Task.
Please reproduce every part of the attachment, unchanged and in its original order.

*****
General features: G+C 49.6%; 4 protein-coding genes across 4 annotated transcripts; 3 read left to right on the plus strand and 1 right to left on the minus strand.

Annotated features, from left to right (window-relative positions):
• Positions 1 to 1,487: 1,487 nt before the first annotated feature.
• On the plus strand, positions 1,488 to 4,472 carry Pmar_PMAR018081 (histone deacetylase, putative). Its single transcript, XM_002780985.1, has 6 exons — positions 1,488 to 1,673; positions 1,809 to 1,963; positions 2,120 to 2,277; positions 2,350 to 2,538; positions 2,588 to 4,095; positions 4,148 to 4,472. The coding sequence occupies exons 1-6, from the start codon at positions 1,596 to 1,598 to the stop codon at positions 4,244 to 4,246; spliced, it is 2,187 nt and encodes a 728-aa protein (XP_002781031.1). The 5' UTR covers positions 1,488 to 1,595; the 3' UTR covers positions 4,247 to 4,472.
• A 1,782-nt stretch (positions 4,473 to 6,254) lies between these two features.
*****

General features: G+C 49.6%; 4 protein-coding genes across 4 annotated transcripts; 3 read left to right on the plus strand and 1 right to left on the minus strand.

Annotated features, from left to right (window-relative positions):
• Positions 1 to 1,487: 1,487 nt before the first annotated feature.
• On the plus strand, positions 1,488 to 4,472 carry Pmar_PMAR018081 (histone deacetylase, putative). Its single transcript, XM_002780985.1, has 6 exons — positions 1,488 to 1,673; positions 1,809 to 1,963; positions 2,120 to 2,277; positions 2,350 to 2,538; positions 2,588 to 4,095; positions 4,148 to 4,472. The coding sequence occupies exons 1-6, from the start codon at positions 1,596 to 1,598 to the stop codon at positions 4,244 to 4,246; spliced, it is 2,187 nt and encodes a 728-aa protein (XP_002781031.1). The 5' UTR covers positions 1,488 to 1,595; the 3' UTR covers positions 4,247 to 4,472.
• A 1,782-nt stretch (positions 4,473 to 6,254) lies between these two features.